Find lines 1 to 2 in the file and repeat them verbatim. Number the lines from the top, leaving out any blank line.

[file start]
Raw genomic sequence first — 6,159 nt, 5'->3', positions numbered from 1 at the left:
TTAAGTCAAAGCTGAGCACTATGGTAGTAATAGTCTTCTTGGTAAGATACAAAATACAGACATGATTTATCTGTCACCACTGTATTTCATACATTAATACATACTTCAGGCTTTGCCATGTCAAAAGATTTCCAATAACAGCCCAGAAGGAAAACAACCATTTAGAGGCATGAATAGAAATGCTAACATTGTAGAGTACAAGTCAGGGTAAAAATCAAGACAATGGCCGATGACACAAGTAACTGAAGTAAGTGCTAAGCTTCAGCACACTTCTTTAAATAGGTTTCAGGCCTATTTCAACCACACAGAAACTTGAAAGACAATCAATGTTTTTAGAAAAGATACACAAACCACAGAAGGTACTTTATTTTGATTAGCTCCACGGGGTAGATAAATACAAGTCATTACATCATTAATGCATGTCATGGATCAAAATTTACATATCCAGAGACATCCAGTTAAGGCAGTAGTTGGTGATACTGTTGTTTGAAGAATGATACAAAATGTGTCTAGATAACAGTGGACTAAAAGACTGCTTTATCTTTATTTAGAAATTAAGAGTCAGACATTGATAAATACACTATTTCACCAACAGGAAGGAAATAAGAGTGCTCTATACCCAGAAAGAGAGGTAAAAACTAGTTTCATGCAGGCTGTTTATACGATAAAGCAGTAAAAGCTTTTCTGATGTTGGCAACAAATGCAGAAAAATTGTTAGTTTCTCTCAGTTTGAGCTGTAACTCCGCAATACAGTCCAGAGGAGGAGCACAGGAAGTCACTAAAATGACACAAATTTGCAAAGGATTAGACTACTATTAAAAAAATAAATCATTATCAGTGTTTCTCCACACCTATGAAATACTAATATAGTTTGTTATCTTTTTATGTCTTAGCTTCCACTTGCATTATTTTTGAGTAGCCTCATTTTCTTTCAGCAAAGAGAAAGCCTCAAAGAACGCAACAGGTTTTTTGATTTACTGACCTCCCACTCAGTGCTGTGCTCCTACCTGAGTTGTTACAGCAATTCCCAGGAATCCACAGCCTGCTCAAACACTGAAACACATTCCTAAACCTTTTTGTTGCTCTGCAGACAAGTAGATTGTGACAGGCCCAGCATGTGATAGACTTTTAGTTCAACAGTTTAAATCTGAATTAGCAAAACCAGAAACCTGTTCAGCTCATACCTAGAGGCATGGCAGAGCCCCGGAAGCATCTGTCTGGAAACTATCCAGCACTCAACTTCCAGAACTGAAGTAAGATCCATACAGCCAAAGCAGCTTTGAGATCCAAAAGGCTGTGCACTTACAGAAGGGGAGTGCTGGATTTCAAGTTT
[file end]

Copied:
Raw genomic sequence first — 6,159 nt, 5'->3', positions numbered from 1 at the left:
TTAAGTCAAAGCTGAGCACTATGGTAGTAATAGTCTTCTTGGTAAGATACAAAATACAGACATGATTTATCTGTCACCACTGTATTTCATACATTAATACATACTTCAGGCTTTGCCATGTCAAAAGATTTCCAATAACAGCCCAGAAGGAAAACAACCATTTAGAGGCATGAATAGAAATGCTAACATTGTAGAGTACAAGTCAGGGTAAAAATCAAGACAATGGCCGATGACACAAGTAACTGAAGTAAGTGCTAAGCTTCAGCACACTTCTTTAAATAGGTTTCAGGCCTATTTCAACCACACAGAAACTTGAAAGACAATCAATGTTTTTAGAAAAGATACACAAACCACAGAAGGTACTTTATTTTGATTAGCTCCACGGGGTAGATAAATACAAGTCATTACATCATTAATGCATGTCATGGATCAAAATTTACATATCCAGAGACATCCAGTTAAGGCAGTAGTTGGTGATACTGTTGTTTGAAGAATGATACAAAATGTGTCTAGATAACAGTGGACTAAAAGACTGCTTTATCTTTATTTAGAAATTAAGAGTCAGACATTGATAAATACACTATTTCACCAACAGGAAGGAAATAAGAGTGCTCTATACCCAGAAAGAGAGGTAAAAACTAGTTTCATGCAGGCTGTTTATACGATAAAGCAGTAAAAGCTTTTCTGATGTTGGCAACAAATGCAGAAAAATTGTTAGTTTCTCTCAGTTTGAGCTGTAACTCCGCAATACAGTCCAGAGGAGGAGCACAGGAAGTCACTAAAATGACACAAATTTGCAAAGGATTAGACTACTATTAAAAAAATAAATCATTATCAGTGTTTCTCCACACCTATGAAATACTAATATAGTTTGTTATCTTTTTATGTCTTAGCTTCCACTTGCATTATTTTTGAGTAGCCTCATTTTCTTTCAGCAAAGAGAAAGCCTCAAAGAACGCAACAGGTTTTTTGATTTACTGACCTCCCACTCAGTGCTGTGCTCCTACCTGAGTTGTTACAGCAATTCCCAGGAATCCACAGCCTGCTCAAACACTGAAACACATTCCTAAACCTTTTTGTTGCTCTGCAGACAAGTAGATTGTGACAGGCCCAGCATGTGATAGACTTTTAGTTCAACAGTTTAAATCTGAATTAGCAAAACCAGAAACCTGTTCAGCTCATACCTAGAGGCATGGCAGAGCCCCGGAAGCATCTGTCTGGAAACTATCCAGCACTCAACTTCCAGAACTGAAGTAAGATCCATACAGCCAAAGCAGCTTTGAGATCCAAAAGGCTGTGCACTTACAGAAGGGGAGTGCTGGATTTCAAGTTT